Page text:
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Evergreen roots

PUBLISHED: 15:43 27 July 2010 | UPDATED: 15:35 20 February 2013

The Druids gathered mistletoe and hung it in their homes because they believed it had magical healing powers

The Druids gathered mistletoe and hung it in their homes because they believed it had magical healing powers

Many plants at this time of year have a long tradition in Christmas customs, although their use is actually a blend of both Christian and earlier practices

Words and pictures by Leigh Clapp

The concept of celebrating Christ's birthday on 25 December is believed to have been decided by Pope Julius 1 in the fourth century AD. Over the centuries, Christmas customs have become an amalgam of Christian and pagan ceremonies. Plants have always played an important part in decorations and their influence is reflected in songs and traditional carols.

Yule, the day of the winter solstice, falls on or around 21 December and many of the traditions were continued to help the acceptance of Christianity as it spread across different countries. Celtic and Nordic traditions have remained the greatest influence on plants used to adorn our homes and gardens in December.

Everlasting life
Evergreens, symbolising everlasting life and good luck, decked houses of the pagans of Europe and Asia. In Northern Europe, the winter solstice was celebrated with fire, lights and evergreens to symbolise fertility and a looking forward to the return of summer.

The three classic plants that have long had a place in our seasonal rituals are holly, ivy and mistletoe. Holly has the closest association, conjuring up visions of wreaths and garlands. Considered a male symbol, referring to the sun god in his death and resurrection, holly was traditionally brought indoors by a man.

The Druids revered it as sacred, the Celts believed the Holly King ruled over winter and death, while the Romans believed this evergreen with its red berries was a symbol of good will.

In many pagan religions, placing holly leaves and branches around their dwellings was a hospitable gesture, encouraging tiny forest fairies to shelter inside from the cold. For other ancient religions, holly was used as a protection from witchcraft and demons, by placing it around the windows and doors to dissuade any evil spirits from entering.

As Britain converted to Christianity, the early Christians incorporated the tradition of decorating their homes with holly, changing the significance of the berries to symbolise the blood of Christ and the prickly leaves, the crown of thorns.

Ivy was traditionally seen as the female emblem, the counterpart to holly. Associated with fertility, immortality and eternal life in many early religions, it was often used in ceremonies and woven into circlets.

The superstitions and mythology surrounding this twining evergreen. It was considered sacred to many gods, including Bacchus, the Roman god of wine and revelry, leading to it being banished from churches for a time. But many positive connotations exist, including fidelity, marriage, protection and healing as well as some negative, due to its clinging nature, such as secrecy.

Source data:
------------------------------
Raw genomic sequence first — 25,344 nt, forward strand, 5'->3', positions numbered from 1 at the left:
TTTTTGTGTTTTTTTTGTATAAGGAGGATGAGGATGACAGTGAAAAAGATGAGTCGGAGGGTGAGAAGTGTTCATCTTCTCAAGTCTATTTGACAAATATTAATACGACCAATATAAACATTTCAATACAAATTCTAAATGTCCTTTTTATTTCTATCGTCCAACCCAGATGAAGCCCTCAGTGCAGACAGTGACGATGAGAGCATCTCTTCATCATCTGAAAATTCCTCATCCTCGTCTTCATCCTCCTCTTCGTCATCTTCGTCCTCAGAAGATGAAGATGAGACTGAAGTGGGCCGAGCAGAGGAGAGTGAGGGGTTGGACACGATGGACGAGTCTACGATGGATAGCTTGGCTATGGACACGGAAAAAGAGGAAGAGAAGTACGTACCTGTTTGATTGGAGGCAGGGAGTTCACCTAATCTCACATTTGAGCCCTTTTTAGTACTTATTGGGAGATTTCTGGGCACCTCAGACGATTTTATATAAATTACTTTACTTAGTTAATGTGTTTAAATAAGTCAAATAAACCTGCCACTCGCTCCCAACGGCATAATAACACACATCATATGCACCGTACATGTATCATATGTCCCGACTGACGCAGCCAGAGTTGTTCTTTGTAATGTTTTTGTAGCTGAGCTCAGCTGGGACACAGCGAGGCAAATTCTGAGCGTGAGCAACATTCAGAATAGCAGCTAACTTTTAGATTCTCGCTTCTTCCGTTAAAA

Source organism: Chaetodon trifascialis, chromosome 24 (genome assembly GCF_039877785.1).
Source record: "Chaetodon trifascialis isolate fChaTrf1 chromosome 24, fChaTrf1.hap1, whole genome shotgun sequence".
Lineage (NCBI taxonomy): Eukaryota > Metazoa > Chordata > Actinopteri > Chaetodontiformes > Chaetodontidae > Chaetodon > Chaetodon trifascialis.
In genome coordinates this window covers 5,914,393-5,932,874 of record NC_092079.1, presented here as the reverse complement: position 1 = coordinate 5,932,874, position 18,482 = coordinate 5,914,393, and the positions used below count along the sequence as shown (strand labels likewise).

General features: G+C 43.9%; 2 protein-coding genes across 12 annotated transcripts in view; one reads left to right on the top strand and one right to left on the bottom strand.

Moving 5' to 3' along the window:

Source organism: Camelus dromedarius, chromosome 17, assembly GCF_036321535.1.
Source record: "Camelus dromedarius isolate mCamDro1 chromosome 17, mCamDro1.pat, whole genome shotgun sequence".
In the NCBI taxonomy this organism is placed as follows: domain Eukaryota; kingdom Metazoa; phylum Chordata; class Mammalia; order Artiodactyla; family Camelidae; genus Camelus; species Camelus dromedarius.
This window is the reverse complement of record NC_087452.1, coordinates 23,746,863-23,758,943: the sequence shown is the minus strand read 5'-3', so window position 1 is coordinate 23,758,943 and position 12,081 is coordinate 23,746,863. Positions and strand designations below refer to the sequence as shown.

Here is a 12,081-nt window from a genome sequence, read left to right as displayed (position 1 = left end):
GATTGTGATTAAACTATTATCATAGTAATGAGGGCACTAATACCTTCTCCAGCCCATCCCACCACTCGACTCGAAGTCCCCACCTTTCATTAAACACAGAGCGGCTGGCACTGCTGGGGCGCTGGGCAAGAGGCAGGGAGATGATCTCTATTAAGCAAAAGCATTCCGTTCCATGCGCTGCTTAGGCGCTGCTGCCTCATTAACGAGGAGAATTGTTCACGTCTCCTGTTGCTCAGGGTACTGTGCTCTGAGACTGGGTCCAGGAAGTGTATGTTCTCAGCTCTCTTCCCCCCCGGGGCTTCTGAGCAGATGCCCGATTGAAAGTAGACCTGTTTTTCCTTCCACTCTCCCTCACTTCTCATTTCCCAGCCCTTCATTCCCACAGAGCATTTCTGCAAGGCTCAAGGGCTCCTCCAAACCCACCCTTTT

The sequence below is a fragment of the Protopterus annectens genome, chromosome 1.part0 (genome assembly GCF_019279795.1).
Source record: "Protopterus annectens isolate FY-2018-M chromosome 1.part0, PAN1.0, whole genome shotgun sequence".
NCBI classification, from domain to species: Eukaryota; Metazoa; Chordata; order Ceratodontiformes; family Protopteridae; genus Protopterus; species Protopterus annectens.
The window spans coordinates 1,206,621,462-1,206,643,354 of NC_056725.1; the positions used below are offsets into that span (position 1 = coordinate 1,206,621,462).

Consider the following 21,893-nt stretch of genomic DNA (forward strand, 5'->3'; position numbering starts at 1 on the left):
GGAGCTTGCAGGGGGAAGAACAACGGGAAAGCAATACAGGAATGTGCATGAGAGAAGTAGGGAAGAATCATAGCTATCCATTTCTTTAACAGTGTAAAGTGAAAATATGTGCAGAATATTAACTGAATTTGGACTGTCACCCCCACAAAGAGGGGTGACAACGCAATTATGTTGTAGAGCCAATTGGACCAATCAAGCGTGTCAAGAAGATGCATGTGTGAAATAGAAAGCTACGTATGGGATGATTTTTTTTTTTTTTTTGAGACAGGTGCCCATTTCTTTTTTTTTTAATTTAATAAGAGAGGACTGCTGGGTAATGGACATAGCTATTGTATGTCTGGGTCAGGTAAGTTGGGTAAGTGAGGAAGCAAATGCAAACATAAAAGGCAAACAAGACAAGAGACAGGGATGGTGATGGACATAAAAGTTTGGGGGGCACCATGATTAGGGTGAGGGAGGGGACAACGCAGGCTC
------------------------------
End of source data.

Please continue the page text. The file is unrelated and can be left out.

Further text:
In pagan winter festivals, ivy was also used to ward off evil spirits, which led to it being used indoors on stairways and hearths at Christmas. However it was considered bad luck if ivy was brought into the house before the holiday season or if it touched the mantelpiece.

Before the Christmas tree, a kissing bough made from a double hoop or wreath of evergreens was the main indoor decoration. It was decorated with ribbons, baubles, apples, oranges, nuts and candles and mistletoe was suspended beneath, to twirl in the slightest draft.

The custom of kissing under the mistletoe is thought to have come from Norse legends along with the belief that as well as symbolising fertility, the plant could cure almost any disease. Anyone standing under the mistletoe plant would never be hurt and was entitled to a kiss.

Decorating a Yule tree was originally a pagan custom. As evergreens were revered as a natural symbol of rebirth and life, a live tree was brought into the home so the wood spirit had a place to stay warm.

Bells were hung on the limbs to ring if a spirit was present, as well as food to eat, and a star placed on top to represent the five elements. Brightly coloured decorations were hung on evergreens, such as pines, cedars, junipers and firs to symbolise the continuity of the seasons and protection for the New Year.

It is believed that the first Christian Christmas tree was in eighth century Germany, when a decorated fir was used to pay homage to Christ as an alternative to making sacrifices to the sacred oak. Cut and decorated evergreens were used by the church in Germany in medieval times and this tradition spread through Northern Europe. During the Reformation, an evergreen lit with candles symbolised new-born hope.

Queen Charlotte brought the first ever Christmas tree to Britain from Germany in the 18th century, and Prince Albert and Queen Victoria sealed the custom in 1841 when they erected a Christmas tree in Windsor Castle. Dickens' writings, such as A Christmas Carol, confirmed its popularity and celebrated the traditions of decoration we continue today.

Sources for greenery, in addition to what your garden can offer, include:

- Local florists, garden centres, farm shops and Christmas tree growers

Some suggestions:
- Bedgebury Retail Centre, Goudhurst - Christmas trees
- Kingswood Christmas trees - trees and wreaths
- Newlands Nursery, Ide Hill - Christmas trees
- Palace Farm, Doddington - trees, mistletoe, wreaths

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